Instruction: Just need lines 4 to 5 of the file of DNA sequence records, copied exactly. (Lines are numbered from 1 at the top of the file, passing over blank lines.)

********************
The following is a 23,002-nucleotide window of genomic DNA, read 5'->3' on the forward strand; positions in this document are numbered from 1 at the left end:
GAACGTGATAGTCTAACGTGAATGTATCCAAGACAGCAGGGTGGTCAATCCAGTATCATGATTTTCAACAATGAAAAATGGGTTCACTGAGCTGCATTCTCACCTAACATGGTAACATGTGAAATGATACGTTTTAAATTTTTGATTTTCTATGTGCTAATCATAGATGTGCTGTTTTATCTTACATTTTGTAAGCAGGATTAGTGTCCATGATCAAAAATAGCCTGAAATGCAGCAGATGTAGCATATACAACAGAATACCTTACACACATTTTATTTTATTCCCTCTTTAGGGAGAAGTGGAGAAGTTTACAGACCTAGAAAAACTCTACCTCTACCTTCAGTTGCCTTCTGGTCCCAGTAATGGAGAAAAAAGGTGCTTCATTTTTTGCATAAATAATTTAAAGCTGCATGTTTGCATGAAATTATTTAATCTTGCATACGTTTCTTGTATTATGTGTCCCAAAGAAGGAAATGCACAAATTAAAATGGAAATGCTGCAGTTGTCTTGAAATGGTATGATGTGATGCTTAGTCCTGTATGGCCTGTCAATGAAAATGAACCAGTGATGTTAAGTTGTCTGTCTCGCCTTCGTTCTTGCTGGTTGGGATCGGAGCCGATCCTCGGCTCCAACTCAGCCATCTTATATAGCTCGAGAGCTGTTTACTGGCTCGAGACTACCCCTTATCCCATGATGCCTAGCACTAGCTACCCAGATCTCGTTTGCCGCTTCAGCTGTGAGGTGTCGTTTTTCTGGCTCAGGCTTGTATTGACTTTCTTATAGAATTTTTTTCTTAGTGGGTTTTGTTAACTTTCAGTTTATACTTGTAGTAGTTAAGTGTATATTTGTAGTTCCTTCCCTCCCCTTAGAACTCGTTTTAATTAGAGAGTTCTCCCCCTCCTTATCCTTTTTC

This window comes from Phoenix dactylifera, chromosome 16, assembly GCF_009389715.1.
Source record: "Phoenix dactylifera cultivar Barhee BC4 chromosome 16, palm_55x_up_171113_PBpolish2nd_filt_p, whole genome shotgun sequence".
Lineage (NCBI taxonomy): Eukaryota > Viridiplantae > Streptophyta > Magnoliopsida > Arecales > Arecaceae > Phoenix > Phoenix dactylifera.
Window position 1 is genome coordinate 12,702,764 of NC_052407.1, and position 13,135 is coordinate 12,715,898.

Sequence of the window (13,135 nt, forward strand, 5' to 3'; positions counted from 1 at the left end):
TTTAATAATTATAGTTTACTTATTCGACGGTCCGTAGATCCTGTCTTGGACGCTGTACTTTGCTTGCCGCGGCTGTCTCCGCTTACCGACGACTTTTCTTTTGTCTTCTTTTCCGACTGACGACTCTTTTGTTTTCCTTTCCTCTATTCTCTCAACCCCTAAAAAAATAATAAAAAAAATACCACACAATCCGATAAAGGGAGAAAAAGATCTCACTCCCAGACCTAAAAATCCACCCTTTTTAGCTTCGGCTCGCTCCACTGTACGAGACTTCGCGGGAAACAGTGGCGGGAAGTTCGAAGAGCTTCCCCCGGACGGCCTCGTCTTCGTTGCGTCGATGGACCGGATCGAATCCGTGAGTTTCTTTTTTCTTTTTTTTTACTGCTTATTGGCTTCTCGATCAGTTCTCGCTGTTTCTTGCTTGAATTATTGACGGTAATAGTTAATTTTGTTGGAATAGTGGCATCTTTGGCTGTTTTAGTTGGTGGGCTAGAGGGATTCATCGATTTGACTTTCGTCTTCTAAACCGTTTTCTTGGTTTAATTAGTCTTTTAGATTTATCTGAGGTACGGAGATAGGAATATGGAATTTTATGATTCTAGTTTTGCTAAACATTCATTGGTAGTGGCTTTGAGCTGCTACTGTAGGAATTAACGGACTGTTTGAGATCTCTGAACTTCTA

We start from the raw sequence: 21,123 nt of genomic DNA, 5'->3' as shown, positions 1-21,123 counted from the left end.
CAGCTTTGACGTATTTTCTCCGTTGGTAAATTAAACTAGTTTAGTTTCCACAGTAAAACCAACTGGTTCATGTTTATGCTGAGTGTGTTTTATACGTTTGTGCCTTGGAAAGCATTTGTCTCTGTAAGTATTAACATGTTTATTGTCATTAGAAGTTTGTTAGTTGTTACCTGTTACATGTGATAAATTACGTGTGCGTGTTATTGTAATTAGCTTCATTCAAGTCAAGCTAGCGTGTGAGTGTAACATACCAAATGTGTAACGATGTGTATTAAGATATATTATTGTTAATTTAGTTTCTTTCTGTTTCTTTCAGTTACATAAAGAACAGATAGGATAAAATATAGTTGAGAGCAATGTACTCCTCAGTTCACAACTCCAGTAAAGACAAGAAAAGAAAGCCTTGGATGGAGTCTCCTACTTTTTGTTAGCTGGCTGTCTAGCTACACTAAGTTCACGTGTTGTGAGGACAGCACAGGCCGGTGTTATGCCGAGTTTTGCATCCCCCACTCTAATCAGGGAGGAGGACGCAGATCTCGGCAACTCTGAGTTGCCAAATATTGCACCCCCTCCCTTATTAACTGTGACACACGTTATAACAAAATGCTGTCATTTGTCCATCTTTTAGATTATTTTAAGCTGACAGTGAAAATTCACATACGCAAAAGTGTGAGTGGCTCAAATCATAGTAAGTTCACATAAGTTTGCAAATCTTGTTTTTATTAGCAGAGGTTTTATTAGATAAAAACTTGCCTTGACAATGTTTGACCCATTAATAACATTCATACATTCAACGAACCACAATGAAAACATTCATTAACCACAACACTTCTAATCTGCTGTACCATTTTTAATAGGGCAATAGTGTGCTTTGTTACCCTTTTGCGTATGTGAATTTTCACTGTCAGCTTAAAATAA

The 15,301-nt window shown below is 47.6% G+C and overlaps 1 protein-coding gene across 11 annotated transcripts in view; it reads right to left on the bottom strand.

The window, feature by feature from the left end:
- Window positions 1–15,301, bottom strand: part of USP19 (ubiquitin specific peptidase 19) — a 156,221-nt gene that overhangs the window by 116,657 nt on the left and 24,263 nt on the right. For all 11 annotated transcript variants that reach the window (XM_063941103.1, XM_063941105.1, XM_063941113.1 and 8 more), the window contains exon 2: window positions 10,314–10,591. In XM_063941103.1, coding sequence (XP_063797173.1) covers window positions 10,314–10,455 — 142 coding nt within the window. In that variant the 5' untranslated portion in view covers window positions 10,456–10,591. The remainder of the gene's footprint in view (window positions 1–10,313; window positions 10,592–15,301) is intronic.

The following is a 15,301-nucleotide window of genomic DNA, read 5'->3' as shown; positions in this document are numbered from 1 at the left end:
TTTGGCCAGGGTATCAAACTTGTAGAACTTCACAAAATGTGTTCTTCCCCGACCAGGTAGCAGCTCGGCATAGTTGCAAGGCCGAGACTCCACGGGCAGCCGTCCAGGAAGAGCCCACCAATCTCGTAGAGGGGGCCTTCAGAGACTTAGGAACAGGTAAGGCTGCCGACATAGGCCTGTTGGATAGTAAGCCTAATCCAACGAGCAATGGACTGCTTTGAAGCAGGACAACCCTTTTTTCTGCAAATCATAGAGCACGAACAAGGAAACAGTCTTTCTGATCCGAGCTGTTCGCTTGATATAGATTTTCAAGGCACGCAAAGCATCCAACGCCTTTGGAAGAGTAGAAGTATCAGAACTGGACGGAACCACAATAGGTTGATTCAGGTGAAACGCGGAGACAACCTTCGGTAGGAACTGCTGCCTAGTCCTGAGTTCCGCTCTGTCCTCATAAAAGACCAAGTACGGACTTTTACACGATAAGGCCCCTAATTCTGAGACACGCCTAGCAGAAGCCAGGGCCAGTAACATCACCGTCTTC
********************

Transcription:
Source record: "Phoenix dactylifera cultivar Barhee BC4 chromosome 16, palm_55x_up_171113_PBpolish2nd_filt_p, whole genome shotgun sequence".
Lineage (NCBI taxonomy): Eukaryota > Viridiplantae > Streptophyta > Magnoliopsida > Arecales > Arecaceae > Phoenix > Phoenix dactylifera.